The first month of taxable commercial sales of recreational marijuana in Oregon generated nearly $3.5 million in tax revenues, far exceeding projections, the state Department of Revenue has reported.
Oregon’s marijuana tax receipts from January also surpassed the first-month tallies from recreational cannabis sales in Colorado and Washington state, the first two states to legalize general commercial distribution of pot for adults.
Colorado collected $2.9 million in taxes when recreational sales launched there in January 2014, a sum that included revenue from both recreational and medical cannabis purchases.
Washington’s recreational industry, which started slow with just 18 stores licensed to sell pot, yielded $1 million in tax revenue when it debuted in August 2014.
By comparison, Oregon’s 300 licensed cannabis retailers sold $13.9 million worth of marijuana in January, generating $3.48 million in taxes, according to a revenue report issued on Thursday.
The stronger-than-expected sales may have stemmed in part from the state’s gradual approach to pot taxation, allowing more time for businesses to get established.
Adults over 21 have been permitted to buy marijuana from dispensaries in the state since Oct. 1, 2015, and for the first three months those retail sales were untaxed. A 25 percent sales tax went into effect on Jan. 1, although it is waived for cannabis buyers with a medical card.
Oregon’s Liquor Control Commission, charged with regulating the drug, had forecast annual tax revenues of about $8 million during the first two years of legal recreational pot sales.
Although tax structures vary across the three states where pot sales are currently legal, all have earmarked funds for similar programs – schools, drug and alcohol counseling, and law enforcement.
Cannabis use remains classified as an illegal narcotic under U.S. federal law, putting the national government at odds with a growing number of states moving to legalize cannabis for medical purposes, recreational use or both.
In Alaska, where voters legalized recreational marijuana in 2014, regulators expect stores to open by the end of this year.
Voters in the District of Columbia have legalized recreational pot as well, but a congressional budget bill passed last year bars sales of the drug until 2017 or later.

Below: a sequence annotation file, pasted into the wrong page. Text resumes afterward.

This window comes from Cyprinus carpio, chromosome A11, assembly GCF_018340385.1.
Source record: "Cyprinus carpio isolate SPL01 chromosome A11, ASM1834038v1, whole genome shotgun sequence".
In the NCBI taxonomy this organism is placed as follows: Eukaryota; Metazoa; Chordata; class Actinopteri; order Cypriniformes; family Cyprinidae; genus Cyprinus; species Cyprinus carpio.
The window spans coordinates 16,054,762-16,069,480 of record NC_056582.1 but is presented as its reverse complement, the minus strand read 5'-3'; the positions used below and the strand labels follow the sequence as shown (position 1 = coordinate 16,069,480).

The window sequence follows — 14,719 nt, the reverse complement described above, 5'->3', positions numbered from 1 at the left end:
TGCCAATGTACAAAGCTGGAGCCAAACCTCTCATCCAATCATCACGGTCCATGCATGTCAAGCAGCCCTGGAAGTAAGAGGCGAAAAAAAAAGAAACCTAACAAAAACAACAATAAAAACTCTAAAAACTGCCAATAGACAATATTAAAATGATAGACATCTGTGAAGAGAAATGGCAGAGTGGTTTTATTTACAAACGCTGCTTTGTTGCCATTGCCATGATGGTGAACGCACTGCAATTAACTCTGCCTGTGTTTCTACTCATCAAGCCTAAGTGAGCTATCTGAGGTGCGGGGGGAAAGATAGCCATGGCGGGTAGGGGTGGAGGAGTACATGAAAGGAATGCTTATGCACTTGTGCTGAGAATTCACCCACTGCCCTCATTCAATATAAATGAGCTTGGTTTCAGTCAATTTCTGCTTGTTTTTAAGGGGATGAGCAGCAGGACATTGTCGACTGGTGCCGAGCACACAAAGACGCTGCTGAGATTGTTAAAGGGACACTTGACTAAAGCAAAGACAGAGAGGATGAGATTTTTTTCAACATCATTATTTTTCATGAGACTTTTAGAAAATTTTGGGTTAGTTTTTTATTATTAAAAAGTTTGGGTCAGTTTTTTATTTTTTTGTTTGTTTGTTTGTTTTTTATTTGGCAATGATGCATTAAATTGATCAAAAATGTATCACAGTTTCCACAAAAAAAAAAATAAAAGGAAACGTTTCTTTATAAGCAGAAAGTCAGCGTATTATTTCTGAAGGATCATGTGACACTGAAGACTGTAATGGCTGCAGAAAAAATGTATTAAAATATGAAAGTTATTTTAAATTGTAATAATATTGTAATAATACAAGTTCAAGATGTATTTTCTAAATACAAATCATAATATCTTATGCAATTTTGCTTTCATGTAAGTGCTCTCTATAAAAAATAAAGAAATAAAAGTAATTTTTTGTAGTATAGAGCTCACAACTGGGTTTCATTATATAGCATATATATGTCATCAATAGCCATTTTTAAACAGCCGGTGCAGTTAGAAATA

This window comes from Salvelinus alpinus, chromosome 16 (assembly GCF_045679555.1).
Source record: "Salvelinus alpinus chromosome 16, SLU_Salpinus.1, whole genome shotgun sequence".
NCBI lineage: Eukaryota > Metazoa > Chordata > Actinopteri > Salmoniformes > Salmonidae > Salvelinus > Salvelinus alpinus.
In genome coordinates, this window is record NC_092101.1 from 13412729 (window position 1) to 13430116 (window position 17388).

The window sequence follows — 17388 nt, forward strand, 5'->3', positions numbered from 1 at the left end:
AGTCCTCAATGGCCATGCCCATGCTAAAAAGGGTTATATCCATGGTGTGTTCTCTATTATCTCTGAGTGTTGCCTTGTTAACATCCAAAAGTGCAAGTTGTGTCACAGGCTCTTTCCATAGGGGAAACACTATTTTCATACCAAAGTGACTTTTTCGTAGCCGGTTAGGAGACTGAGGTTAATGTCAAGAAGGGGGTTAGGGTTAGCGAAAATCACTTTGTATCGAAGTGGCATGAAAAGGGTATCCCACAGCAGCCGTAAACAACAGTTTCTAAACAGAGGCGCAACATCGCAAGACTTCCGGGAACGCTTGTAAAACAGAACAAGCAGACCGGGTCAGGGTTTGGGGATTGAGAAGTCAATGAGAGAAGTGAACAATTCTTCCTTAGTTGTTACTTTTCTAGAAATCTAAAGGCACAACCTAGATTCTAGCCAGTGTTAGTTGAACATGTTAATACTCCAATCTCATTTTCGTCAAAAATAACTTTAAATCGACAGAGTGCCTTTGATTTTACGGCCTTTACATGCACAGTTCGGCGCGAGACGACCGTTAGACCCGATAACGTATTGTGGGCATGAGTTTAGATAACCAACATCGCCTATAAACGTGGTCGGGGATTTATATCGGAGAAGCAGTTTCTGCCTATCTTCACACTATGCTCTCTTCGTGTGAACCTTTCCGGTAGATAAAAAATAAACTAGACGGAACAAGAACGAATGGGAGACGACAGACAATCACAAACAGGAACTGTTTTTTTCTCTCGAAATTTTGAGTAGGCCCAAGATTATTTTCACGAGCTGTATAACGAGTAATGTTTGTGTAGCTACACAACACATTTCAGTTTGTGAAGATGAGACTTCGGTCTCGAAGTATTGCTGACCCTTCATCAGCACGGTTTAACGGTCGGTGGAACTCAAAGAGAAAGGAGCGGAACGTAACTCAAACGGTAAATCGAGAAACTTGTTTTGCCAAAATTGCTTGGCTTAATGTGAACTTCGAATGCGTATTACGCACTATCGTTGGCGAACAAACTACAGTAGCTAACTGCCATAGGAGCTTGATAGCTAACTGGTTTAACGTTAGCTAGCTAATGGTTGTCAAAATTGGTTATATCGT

(Reporting by Courtney Sherwood; Editing by Steve Gorman and Tom Hogue)
2016 Trump campaign vets warn he’s ‘slipping badly’ in multiple swing states
Two men who worked on President Donald Trump's 2016 election campaign have warned the president that his position in swing states is significantly deteriorating amid the COVID-19 pandemic.
Politico reports that former Trump campaign officials Corey Lewandowski and David Bossie delivered a face-to-face warning to the president that he was "slipping badly" in several key states, including must-win battlegrounds such as Florida and Arizona.
"Bossie and Lewandowski, who served as top aides on Trump’s 2016 effort, complained to the president about his political operation," the publication writes. "Trump’s campaign team, in response decided to rush their Arizona and Florida representatives onto airplanes for a Thursday meeting with the president."
WSJ slams Trump for ‘hurting the country’ by ‘debasing’ the presidency: ‘Ugly even for him’
President Donald Trump was slammed by the editorial board of the conservative Wall Street Journal on Tuesday evening.
“Donald Trump sometimes traffics in conspiracy theories—recall his innuendo in 2016 about Ted Cruz’s father and the JFK assassination—but his latest accusation against MSNBC host Joe Scarborough is ugly even for him,” the newspaper noted. “Mr. Trump has been tweeting the suggestion that Mr. Scarborough might have had something to do with the death in 2001 of a young woman who worked in his Florida office when Mr. Scarborough was a GOP Congressman.”
‘We have them outnumbered’: Morning Joe explains why Trump’s ‘vile’ tweets don’t work on most people
MSNBC's Joe Scarborough explained why most Americans could not be dragged down to President Donald Trump's level, hurling angry attacks and ignoring scientific advice.
The "Morning Joe" host said the president's refusal to wear a mask and his murder allegations against him would fall flat with most Americans, because they didn't spend all day stoking their own anger on social media.
"Most Americans don't live in the gutters of Twitter," Scarborough said. "Most Americans don't live posting hateful things about people on Facebook. They talk about their loved ones, they talk about their faith in God, they talk about their children, their grandchildren. We have them outnumbered."